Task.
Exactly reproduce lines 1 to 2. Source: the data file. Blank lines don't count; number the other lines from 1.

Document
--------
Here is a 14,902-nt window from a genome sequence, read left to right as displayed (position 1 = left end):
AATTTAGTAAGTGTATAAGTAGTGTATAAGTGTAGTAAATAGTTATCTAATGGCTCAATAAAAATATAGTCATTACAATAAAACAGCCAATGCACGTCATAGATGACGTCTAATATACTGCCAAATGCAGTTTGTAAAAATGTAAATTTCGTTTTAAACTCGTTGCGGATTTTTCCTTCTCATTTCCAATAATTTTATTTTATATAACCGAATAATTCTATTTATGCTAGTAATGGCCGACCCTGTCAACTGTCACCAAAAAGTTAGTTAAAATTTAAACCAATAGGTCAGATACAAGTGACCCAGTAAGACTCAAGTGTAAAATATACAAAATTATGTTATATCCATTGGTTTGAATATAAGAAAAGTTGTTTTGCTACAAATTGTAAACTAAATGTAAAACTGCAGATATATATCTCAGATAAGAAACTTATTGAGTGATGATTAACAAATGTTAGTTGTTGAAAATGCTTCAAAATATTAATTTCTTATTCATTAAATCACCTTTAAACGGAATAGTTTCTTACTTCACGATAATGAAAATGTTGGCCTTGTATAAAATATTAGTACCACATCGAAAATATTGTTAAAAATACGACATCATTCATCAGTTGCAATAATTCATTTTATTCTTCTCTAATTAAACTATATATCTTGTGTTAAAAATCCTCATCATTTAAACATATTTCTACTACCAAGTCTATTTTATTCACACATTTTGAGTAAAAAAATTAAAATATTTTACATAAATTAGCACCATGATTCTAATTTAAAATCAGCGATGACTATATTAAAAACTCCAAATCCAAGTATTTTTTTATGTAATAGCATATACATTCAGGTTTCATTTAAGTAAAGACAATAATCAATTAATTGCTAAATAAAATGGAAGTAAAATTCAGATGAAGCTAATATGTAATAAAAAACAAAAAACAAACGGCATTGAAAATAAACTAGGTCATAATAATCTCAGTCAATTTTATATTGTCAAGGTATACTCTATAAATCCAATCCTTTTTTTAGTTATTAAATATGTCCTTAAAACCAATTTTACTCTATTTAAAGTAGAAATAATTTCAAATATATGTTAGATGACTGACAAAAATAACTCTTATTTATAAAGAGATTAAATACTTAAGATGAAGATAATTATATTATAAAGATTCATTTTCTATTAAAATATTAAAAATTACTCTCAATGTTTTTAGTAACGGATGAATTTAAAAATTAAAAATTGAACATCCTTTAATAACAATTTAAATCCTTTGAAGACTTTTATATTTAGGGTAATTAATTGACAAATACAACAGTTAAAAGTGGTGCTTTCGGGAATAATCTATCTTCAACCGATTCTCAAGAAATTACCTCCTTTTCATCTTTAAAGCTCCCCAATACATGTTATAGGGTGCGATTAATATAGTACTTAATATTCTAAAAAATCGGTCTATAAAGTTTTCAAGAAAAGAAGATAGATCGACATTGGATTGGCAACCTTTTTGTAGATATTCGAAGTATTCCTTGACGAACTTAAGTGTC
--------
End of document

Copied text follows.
Here is a 14,902-nt window from a genome sequence, read left to right as displayed (position 1 = left end):
AATTTAGTAAGTGTATAAGTAGTGTATAAGTGTAGTAAATAGTTATCTAATGGCTCAATAAAAATATAGTCATTACAATAAAACAGCCAATGCACGTCATAGATGACGTCTAATATACTGCCAAATGCAGTTTGTAAAAATGTAAATTTCGTTTTAAACTCGTTGCGGATTTTTCCTTCTCATTTCCAATAATTTTATTTTATATAACCGAATAATTCTATTTATGCTAGTAATGGCCGACCCTGTCAACTGTCACCAAAAAGTTAGTTAAAATTTAAACCAATAGGTCAGATACAAGTGACCCAGTAAGACTCAAGTGTAAAATATACAAAATTATGTTATATCCATTGGTTTGAATATAAGAAAAGTTGTTTTGCTACAAATTGTAAACTAAATGTAAAACTGCAGATATATATCTCAGATAAGAAACTTATTGAGTGATGATTAACAAATGTTAGTTGTTGAAAATGCTTCAAAATATTAATTTCTTATTCATTAAATCACCTTTAAACGGAATAGTTTCTTACTTCACGATAATGAAAATGTTGGCCTTGTATAAAATATTAGTACCACATCGAAAATATTGTTAAAAATACGACATCATTCATCAGTTGCAATAATTCATTTTATTCTTCTCTAATTAAACTATATATCTTGTGTTAAAAATCCTCATCATTTAAACATATTTCTACTACCAAGTCTATTTTATTCACACATTTTGAGTAAAAAAATTAAAATATTTTACATAAATTAGCACCATGATTCTAATTTAAAATCAGCGATGACTATATTAAAAACTCCAAATCCAAGTATTTTTTTATGTAATAGCATATACATTCAGGTTTCATTTAAGTAAAGACAATAATCAATTAATTGCTAAATAAAATGGAAGTAAAATTCAGATGAAGCTAATATGTAATAAAAAACAAAAAACAAACGGCATTGAAAATAAACTAGGTCATAATAATCTCAGTCAATTTTATATTGTCAAGGTATACTCTATAAATCCAATCCTTTTTTTAGTTATTAAATATGTCCTTAAAACCAATTTTACTCTATTTAAAGTAGAAATAATTTCAAATATATGTTAGATGACTGACAAAAATAACTCTTATTTATAAAGAGATTAAATACTTAAGATGAAGATAATTATATTATAAAGATTCATTTTCTATTAAAATATTAAAAATTACTCTCAATGTTTTTAGTAACGGATGAATTTAAAAATTAAAAATTGAACATCCTTTAATAACAATTTAAATCCTTTGAAGACTTTTATATTTAGGGTAATTAATTGACAAATACAACAGTTAAAAGTGGTGCTTTCGGGAATAATCTATCTTCAACCGATTCTCAAGAAATTACCTCCTTTTCATCTTTAAAGCTCCCCAATACATGTTATAGGGTGCGATTAATATAGTACTTAATATTCTAAAAAATCGGTCTATAAAGTTTTCAAGAAAAGAAGATAGATCGACATTGGATTGGCAACCTTTTTGTAGATATTCGAAGTATTCCTTGACGAACTTAAGTGTC